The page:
Saturday, July 30, 2011
Don't look too hard, the answer is not in the picture at all. This is Montana, it's beautiful, and it's summertime. And if you're a bird hunter the summertime part is the problem seeing as it's neither legal nor very practical. Right place, wrong time. It doesn't stop a guy from thinking about how right the right time could be, though. Driving through the valleys I stared at sheets of grass for miles wondering how many partridge were hiding underneath. Life is a series of hits and misses.
This is my token post for the month of July. When it's 100 degrees outside, the grass is turning brown and not because it's going dormant, and when even dove season is still too far out to stir over it's a bit of a struggle to write about bird hunting. There's just not much of it in the here and now and at times such as these it takes a stretch to tie it all together.
I spent last week in Montana (family wedding) and I don't want anyone to think I'm complaining. It is simply beautiful, almost perfect, and I see why people go out there and never come back. The reach of the scenery is beyond words. Even though I couldn't put a dog on the ground and walk fields anchored at the edges by amazing hills I did manage to have an outstanding time.
There was, for a brief stretch of time, the possibility of doing some fishing. Far better known for its dry fly bonanzas than wingshooting opportunities, Montana offers plenty to summertime anglers. Except in years like this one. Anyone who follows any fishing blog knows about the record snowpack out west, the runoff having muted much of the spring fishing season. Every river we saw was full right up to the lip, not out of its banks but not offering one bit in the way of sand and shoreline. We took the kids on a float down the Missouri one afternoon, putting in at Wolf Creek bridge and taking out at Craig, apparently a pretty popular stretch for fishers if judged by the number of drift boats in the water and trailers at each end.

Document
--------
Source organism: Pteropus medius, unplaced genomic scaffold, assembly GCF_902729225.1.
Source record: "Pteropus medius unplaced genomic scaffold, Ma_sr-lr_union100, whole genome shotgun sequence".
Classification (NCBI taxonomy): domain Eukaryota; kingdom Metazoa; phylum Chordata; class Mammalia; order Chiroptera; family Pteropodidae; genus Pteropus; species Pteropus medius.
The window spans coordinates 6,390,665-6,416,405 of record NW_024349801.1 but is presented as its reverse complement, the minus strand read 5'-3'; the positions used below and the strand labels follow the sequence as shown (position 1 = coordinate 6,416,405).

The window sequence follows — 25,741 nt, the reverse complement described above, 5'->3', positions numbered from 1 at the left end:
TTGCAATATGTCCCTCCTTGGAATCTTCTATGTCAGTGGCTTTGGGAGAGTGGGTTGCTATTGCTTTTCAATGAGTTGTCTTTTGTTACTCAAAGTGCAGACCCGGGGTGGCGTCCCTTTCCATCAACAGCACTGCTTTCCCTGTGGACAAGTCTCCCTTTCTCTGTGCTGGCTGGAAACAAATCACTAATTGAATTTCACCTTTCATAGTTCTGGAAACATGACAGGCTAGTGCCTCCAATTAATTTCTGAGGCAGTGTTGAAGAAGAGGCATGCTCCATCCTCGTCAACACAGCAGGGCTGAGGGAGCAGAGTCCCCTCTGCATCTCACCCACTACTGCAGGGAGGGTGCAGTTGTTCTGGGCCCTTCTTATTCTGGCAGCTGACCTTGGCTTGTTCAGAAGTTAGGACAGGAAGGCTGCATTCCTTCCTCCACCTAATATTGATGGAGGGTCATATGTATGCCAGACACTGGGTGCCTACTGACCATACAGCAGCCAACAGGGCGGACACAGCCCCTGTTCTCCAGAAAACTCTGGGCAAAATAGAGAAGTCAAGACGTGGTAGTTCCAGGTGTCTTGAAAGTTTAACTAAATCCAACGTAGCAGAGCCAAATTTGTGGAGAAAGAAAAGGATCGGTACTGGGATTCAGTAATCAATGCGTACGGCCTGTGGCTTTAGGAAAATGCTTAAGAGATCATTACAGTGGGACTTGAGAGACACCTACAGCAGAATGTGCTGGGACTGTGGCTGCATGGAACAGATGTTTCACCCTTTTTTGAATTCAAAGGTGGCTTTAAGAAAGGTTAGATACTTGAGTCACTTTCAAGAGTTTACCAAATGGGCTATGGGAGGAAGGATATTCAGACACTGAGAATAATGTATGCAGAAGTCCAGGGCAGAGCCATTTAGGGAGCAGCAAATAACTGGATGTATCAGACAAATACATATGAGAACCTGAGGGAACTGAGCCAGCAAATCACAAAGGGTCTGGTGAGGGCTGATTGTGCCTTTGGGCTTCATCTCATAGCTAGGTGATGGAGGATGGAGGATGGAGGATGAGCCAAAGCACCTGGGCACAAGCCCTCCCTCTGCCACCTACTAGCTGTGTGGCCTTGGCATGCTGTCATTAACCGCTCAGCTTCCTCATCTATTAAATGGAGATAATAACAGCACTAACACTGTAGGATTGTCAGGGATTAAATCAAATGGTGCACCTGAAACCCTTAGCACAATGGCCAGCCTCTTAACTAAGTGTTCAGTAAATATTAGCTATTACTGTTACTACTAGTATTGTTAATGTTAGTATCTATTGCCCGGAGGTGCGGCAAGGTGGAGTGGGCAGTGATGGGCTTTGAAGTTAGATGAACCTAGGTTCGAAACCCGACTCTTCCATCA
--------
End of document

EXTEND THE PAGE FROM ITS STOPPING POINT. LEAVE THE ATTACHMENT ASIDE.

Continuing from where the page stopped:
I spoke to a few guides at the put in and the consensus was that they were catching a few on nymphs, nothing on dry flies (in spite of having to pull the caddis hatch out of my mouth to have a conversation), and if I really wanted to catch some fish I'd be better off waiting a week or two. Easy to say if you live there I suppose.
I'm far too value-minded to console myself after shelling out $400 for a skunking by saying things like "Just being outside was worth it" or "It's not about how many fish you catch". While I tend to agree with both statements when money is removed from the equation I can go sit on the bank for half a day with a line in the water and still have $400 to do something, oh, slightly more fulfilling or even necessary with. So in the end I drifted past quite a few guys who paid their money for their intangible reward, never seeing a single tight line.
This little devil on the sign at the entrance to Yellowstone was the final bit of irony in a week that was but wasn't...
In the words of Nuke LaLoosh, "Sometimes you win, sometimes you lose, sometimes it rains."